Md. unit deploys -- to New Jersey Mix-ups change flights of most wing members bound for base in Italy

January 07, 1996|By Will Englund | Will Englund,SUN STAFF

A couple of dozen sergeants in the Air National Guard began their role in the Bosnian peacekeeping mission yesterday with the breakdown of a transport plane at Martin State Airport -- and that meant a chance to slip away to an Essex diner for an unplanned, 6 a.m. breakfast.

Dressed in camouflage fatigues, they were enjoying what they thought would be their last meal in America for weeks or even months -- scrapple, waffles, french toast, sausage, fried eggs -- when another sergeant told them they wouldn't be flying to a stopover in Lajes, in the Azores, after all.

"You're flying to New Jersey," he said.

The diners, most of them noncommissioned officers, absorbed this bit of news without pause. It was, in truth, only the first of several mechanical foul-ups that scrambled the plans of the 175th Wing of the Maryland Air National Guard yesterday.

Called up for duty by the Pentagon, this is a group of men and women from the Baltimore area whose job it will be to help provide air cover over Bosnia for NATO peacekeepers on the ground.

And, somehow, with ingenuity and flexibility, the Middle River wing eventually will make it to Europe. But for most of the 175th crew, yesterday wasn't the day.

Tech. Sgt. Kenneth Riley dug into fried eggs and wondered what he would do to pass the time at McGuire Air Force Base, in central New Jersey, when he'd planned to play the slot machines in Lajes, which is little more than an airstrip on a wind-swept island in the mid-Atlantic west of Portugal.

"Atlantic City?" asked Staff Sgt. Nancy Clyburn, as if Sergeant Riley could just hop in a car once he arrived at McGuire and make the 90-minute trip to the gambling resort.

Not worth it, he said, adding, "I might as well just mail my money in to them."

Senior Airman Patrick Narango began debating the pressing culinary question of lobster vs. crab, and Sgt. Brian McNabb sparked a joshing argument about whether they had volunteered for this assignment. (They had.)

A waitress brought Sergeant McNabb, a slight man, a platter with four eggs on it. "Do I look like I need to diet?" he asked.

Just another day in the 175th.

It all began as planned. At 2 a.m., everyone gathered at the airport, and at 5 a.m. eight A-10 Thunderbolt II jets streaked into the night sky at 20-second intervals, gleaming under the full moon.

These jets, made in Hagerstown, are the glamorous center of the 175th's mission. Solo fighters designed for low-level combat and particularly effective against tanks, the A-10s were on their way to Lajes.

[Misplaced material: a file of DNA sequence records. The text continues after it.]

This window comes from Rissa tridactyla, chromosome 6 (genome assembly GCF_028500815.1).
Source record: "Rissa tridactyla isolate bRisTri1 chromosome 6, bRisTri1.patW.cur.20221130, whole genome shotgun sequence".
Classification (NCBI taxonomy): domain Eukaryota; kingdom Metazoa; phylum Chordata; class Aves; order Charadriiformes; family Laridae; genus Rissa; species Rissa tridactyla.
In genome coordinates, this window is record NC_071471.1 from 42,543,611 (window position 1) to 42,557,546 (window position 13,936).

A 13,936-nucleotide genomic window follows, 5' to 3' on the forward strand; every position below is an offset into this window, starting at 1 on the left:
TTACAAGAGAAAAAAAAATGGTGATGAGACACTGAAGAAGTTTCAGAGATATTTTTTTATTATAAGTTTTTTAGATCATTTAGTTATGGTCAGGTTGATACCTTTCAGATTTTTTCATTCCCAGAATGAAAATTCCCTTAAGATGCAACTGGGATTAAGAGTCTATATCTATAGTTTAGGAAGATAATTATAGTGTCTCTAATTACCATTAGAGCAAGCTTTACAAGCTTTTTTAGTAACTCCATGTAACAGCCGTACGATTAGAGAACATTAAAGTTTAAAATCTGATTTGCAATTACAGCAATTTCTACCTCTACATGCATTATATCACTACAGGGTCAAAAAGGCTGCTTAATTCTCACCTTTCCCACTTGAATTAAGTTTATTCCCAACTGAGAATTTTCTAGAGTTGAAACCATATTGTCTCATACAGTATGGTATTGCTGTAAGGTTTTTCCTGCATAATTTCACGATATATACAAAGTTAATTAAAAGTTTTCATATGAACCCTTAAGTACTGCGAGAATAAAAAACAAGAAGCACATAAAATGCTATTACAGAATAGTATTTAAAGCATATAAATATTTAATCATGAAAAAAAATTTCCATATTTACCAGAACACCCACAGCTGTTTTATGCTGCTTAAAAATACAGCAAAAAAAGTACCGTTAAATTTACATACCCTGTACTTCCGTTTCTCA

During the five-hour Atlantic crossing, there would be three rendezvous with tanker planes for midair refueling. From the Azores, they would fly to Aviano Air Base in northern Italy, just across the Adriatic Sea from Bosnia.

Morale among the pilots was high and the mood was loose. Several had been to Aviano before -- in 1994, when the unit took part in attacks on Serbian targets.

The family of Maj. Ken "Scrape" McCauley -- he earned his nickname in an unorthodox landing once -- was there from Perry Hall to see him off. A 37-year-old pilot who began as an enlisted man, he is "well aware of his mission," said his wife, Jolene.

"I'm not thrilled," she said, "but it's part of the job. This is what he's trained for."

He has been on assignments abroad dozens of times, Mrs. McCauley said, but never on one quite like this. "He hasn't done anything exciting," she said. "He comes home -- that's exciting."

After the smooth departure of the first group, things began to unravel, through no fault of the men and women of the 175th.

At 5:30 a.m., a second "cell" of six A-10 fighters was on the runway, poised for takeoff, when bad news came down from Pease Air Force Base in New Hampshire. A tanker plane that was supposed to meet the fighters over the mid-Atlantic had electrical problems, and was grounded. Without the tanker, no flight.

Maj. Phil Grey, the unit's supervisor of flying, rescheduled the departure of the remaining six A-10s for today -- snow permitting.

Meanwhile, a crew from McGuire was at Martin working on a C-141 transport, provided by the Air Force, that was to take the support crew to the Azores. A windshield had cracked, and the autopilot was out of order.

"If they don't get that autopilot working, those pilots will have to actually fly the plane themselves," Sergeant Clyburn noted. Afternoon wind gusts at Lajes were predicted to be between 70 mph and 100 mph, so if takeoff was delayed further, the flight would have to be rescheduled.

"The winds are tricky, but they do blow the cows off the runway," said Sergeant Riley, who has been on Bosnian duty three times already, with stopovers in the Azores every time.

At 7 a.m. the decision was made to head to New Jersey, where it would undergo more complete repairs.

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